The unconventional oil and gas revolution has arrived with the US producing 11 MMb/d of oil.
The International Energy Agency recently announced that the United States will overtake Saudi Arabian oil production by the end of the decade.
The announcement wasn’t merely overdue. It was wrong, Ed Morse, managing director and global head of commodities research at Citigroup Global Markets Inc., told hundreds gathered at Hart Energy’s DUG East Conference & Exhibition in Pittsburgh.
“The US is already there,” Morse said. “The US is an 11 million barrel per day (MMb/d) producing country, not the 6.6 MMb/d producing country that the weekly Department of Energy data indicate.”
Taking into account all exports of oil products, such as natural gas liquids (NGLs), the US is in the driver’s seat, Morse said.
Morse, who served as the US representative at the International Energy Agency (IEA) for President Carter and President Reagan, says the unconventional oil and gas revolution is more than a catch phrase. He predicts climbing production could cause prices to hit a ceiling, change the way oil is benchmarked and create painful times for stalwart oil countries.
Morse said the medium-term outlook for prices should be lower. The Brent forecast is under $100 next year, going down to $85, he said. In the current pricing environment, $90 Brent is a floor price.
However, by decade’s end, $90 Brent will be the “ceiling rather than floor price. There’s too much production,” he said.
Morse doesn’t think oil prices can rise much more because, by his view of cost data, at no time in modern history has energy cost been as high a percentage consumer income and global GDP as it currently is.
“This is a tipping point where if you get a Brent-related price above $120 or $125, something has to give, and it has to be growth,” Morse said.
Low prices won’t be welcomed by US producers, though virtually all unconventional oil can be produced here at $75 or $80 a barrel, he said.
“The only good news for producers in the US is that the current $22 differential between West Texas Sour (WTS), West Texas Intermediate (WTI) and Brent is likely to shrink considerably,” he said.
Reaching something closer to equilibrium of about $5 or $6 a barrel will mean that “relatively speaking there will be higher value in the U.S. market.”
For other countries, the costs will be crippling. Morse said major challenges may be in store for OPEC.
“We’ll see a lot of disruptions continuing because while we pressure the world hydrocarbon economy and benefit from it, others will suffer,” he said. “This is not a game in which everybody wins. There are winners and losers.”
Morse said the losers will be “one-crop” oil countries such as Saudi Arabia, Venezuela, Iraq, Iran, and Russia.
The US, on the other hand, is on pace to enjoy an oil dependence that no other country in the world will be able to challenge, he said.
One reason IEA is behind the curve on US production strength is that oil emerging from Texas, Louisiana, North Dakota, and elsewhere has been ignored.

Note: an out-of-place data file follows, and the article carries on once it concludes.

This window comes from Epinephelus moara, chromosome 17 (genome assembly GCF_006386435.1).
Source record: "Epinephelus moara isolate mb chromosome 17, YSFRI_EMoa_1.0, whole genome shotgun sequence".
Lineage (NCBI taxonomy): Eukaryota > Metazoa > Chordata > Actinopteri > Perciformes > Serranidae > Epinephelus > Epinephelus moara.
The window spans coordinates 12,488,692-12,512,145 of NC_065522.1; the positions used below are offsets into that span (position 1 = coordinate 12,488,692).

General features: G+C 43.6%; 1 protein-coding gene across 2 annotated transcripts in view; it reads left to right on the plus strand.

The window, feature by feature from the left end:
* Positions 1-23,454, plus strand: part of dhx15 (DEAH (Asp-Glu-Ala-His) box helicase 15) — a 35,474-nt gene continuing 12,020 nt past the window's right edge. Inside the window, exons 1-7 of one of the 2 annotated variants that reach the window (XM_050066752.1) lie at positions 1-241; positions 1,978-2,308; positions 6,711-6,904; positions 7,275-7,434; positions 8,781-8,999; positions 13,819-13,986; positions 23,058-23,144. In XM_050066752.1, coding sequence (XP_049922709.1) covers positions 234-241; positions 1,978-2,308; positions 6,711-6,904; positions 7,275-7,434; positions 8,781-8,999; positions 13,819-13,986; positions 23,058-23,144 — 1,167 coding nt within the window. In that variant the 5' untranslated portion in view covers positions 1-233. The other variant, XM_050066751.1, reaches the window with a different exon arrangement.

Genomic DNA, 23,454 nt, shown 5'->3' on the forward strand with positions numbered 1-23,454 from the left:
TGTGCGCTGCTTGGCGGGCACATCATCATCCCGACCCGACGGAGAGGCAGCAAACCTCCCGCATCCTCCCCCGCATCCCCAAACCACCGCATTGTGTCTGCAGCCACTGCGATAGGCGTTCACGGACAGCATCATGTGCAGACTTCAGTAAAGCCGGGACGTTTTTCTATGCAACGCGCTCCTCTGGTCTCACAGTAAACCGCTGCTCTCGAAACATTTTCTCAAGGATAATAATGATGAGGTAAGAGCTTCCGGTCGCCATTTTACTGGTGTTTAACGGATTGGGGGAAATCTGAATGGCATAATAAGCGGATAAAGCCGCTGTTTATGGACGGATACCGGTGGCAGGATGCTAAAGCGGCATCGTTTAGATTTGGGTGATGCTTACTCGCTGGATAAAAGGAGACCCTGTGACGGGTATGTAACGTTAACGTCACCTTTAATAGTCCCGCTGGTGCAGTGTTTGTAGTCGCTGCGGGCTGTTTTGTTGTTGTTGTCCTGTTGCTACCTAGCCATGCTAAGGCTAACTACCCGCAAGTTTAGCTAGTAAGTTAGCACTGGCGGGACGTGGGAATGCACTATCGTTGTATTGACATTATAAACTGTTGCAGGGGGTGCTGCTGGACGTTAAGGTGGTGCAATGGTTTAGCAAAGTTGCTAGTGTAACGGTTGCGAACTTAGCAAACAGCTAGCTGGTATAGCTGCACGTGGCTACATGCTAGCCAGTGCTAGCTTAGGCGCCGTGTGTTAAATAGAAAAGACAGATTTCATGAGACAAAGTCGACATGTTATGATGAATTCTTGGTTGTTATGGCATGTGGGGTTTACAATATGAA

The results, though, have been dramatic. In 2007, when consumption peaked, the US was a net importer of 12 MMb/d of crude oil and petroleum products. Looking at just a half year’s worth of 2012 data shows imports have dropped to 7.7 MMb/d, Morse said.
“In the process, we’ve moved from being the largest net importer of oil products to the largest net exporter of oil products,” he said.
North American’s imports have dropped by 4 MMb/d more than the total production of Iraq, Iran or Venezuela, Morse said.
Already, this has put pressure on global markets, with the premium on light sweet crude from West Africa sagging. Nigeria, Angola and other West African countries are finding it difficult to sell. Libya and Algeria are also facing hardships, as their premium for light crudes has either reached parity or been discounted.
However, the US’ return to a position of strength in the energy sector has global repercussions.
“At a pace of growth of a 1 MMb/d per year, even if it slows down, that number will have an impact. It’s already having an impact,” Morse said.
Five years ago the US and Canada imported 2.5 MMb/d of West African crude. Today, that’s down to less than 1 MMb/d.
By this time next year, “we will import no light sweet crude from West Africa into the Gulf Coast of the United States,” he said.
Old assumptions about US energy have fallen by the wayside, Morse said. The US appeared on the path to declining oil production, rising consumption, and increasing oil imports. Instead, consumption is falling, production is up and prices down after four straight years in which the US was the fastest growing oil-producing country in the world, Morse said.
The question on people’s minds is whether the costs of discovery and production will stabilize, go up or fall.
The IEA thinks they’re going to go up. Morse says, “I happen to believe that they’re going to go down.”
Morse thinks US production will grow to as much as 7 MMb/d by the end of the decade, while Canadian production will add at least 2.5 MMb/d.
Canadian oil may well become the new benchmark for Pacific Basin oil and OPEC, provided the country builds pipelines west sometime between 2018 and 2020, Morse said.
For the US, the energy industry’s economic consequences could be extraordinary. The industry could spur GDP growth by as much as 3% and add as many as 4 million new jobs, he said.
“The revolution is here,” Morse said. While some people may think it is temporary, “We think it’s here to stay for a good decade.”
Contact the author, Darren Barbee, at firstname.lastname@example.org.